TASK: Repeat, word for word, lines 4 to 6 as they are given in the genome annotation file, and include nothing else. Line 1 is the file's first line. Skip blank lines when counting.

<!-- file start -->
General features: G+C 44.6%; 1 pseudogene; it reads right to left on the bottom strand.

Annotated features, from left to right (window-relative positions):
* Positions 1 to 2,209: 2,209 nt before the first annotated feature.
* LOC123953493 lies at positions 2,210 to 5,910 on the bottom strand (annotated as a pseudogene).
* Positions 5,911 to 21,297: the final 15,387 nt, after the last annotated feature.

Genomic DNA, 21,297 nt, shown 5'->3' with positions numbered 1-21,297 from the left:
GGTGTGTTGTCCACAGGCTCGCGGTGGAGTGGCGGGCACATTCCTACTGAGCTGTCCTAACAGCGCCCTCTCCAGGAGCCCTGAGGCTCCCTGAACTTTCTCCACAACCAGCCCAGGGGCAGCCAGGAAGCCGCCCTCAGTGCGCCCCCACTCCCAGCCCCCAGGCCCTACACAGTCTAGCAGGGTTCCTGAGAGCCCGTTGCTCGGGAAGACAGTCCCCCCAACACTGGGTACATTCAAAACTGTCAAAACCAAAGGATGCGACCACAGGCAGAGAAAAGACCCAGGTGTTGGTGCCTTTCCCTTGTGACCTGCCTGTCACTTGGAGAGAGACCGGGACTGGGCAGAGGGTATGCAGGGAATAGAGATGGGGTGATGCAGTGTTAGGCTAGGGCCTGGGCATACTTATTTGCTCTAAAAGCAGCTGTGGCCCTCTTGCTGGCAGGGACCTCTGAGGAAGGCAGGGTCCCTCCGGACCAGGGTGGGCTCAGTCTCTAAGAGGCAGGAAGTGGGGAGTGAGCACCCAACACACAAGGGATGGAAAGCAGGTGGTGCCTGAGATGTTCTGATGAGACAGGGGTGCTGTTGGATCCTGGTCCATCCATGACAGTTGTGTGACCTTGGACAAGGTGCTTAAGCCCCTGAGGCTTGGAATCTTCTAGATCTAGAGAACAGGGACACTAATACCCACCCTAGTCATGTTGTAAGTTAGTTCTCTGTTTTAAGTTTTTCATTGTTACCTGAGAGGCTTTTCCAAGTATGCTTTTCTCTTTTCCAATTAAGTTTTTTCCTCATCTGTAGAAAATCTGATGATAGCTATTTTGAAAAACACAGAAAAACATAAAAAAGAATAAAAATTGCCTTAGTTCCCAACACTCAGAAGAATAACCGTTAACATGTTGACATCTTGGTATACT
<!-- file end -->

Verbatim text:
* LOC123953493 lies at positions 2,210 to 5,910 on the bottom strand (annotated as a pseudogene).
* Positions 5,911 to 21,297: the final 15,387 nt, after the last annotated feature.

Genomic DNA, 21,297 nt, shown 5'->3' with positions numbered 1-21,297 from the left: